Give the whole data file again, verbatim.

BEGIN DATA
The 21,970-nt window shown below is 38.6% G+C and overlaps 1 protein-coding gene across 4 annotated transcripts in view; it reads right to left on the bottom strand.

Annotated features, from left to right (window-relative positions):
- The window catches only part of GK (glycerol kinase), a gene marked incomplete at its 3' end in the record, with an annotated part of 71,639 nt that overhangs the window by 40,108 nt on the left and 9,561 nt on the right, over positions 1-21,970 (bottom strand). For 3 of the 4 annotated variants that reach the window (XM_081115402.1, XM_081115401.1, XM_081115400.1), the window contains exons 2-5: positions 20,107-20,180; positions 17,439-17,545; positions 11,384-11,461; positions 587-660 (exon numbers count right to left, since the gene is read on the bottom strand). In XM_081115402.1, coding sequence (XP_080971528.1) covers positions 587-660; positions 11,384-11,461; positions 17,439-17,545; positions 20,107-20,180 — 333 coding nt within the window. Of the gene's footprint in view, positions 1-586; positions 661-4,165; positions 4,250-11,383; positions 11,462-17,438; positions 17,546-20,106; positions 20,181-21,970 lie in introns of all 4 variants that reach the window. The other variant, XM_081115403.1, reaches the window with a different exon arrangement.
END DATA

The 21,970-nt window shown below is 38.6% G+C and overlaps 1 protein-coding gene across 4 annotated transcripts in view; it reads right to left on the bottom strand.

Annotated features, from left to right (window-relative positions):
- The window catches only part of GK (glycerol kinase), a gene marked incomplete at its 3' end in the record, with an annotated part of 71,639 nt that overhangs the window by 40,108 nt on the left and 9,561 nt on the right, over positions 1-21,970 (bottom strand). For 3 of the 4 annotated variants that reach the window (XM_081115402.1, XM_081115401.1, XM_081115400.1), the window contains exons 2-5: positions 20,107-20,180; positions 17,439-17,545; positions 11,384-11,461; positions 587-660 (exon numbers count right to left, since the gene is read on the bottom strand). In XM_081115402.1, coding sequence (XP_080971528.1) covers positions 587-660; positions 11,384-11,461; positions 17,439-17,545; positions 20,107-20,180 — 333 coding nt within the window. Of the gene's footprint in view, positions 1-586; positions 661-4,165; positions 4,250-11,383; positions 11,462-17,438; positions 17,546-20,106; positions 20,181-21,970 lie in introns of all 4 variants that reach the window. The other variant, XM_081115403.1, reaches the window with a different exon arrangement.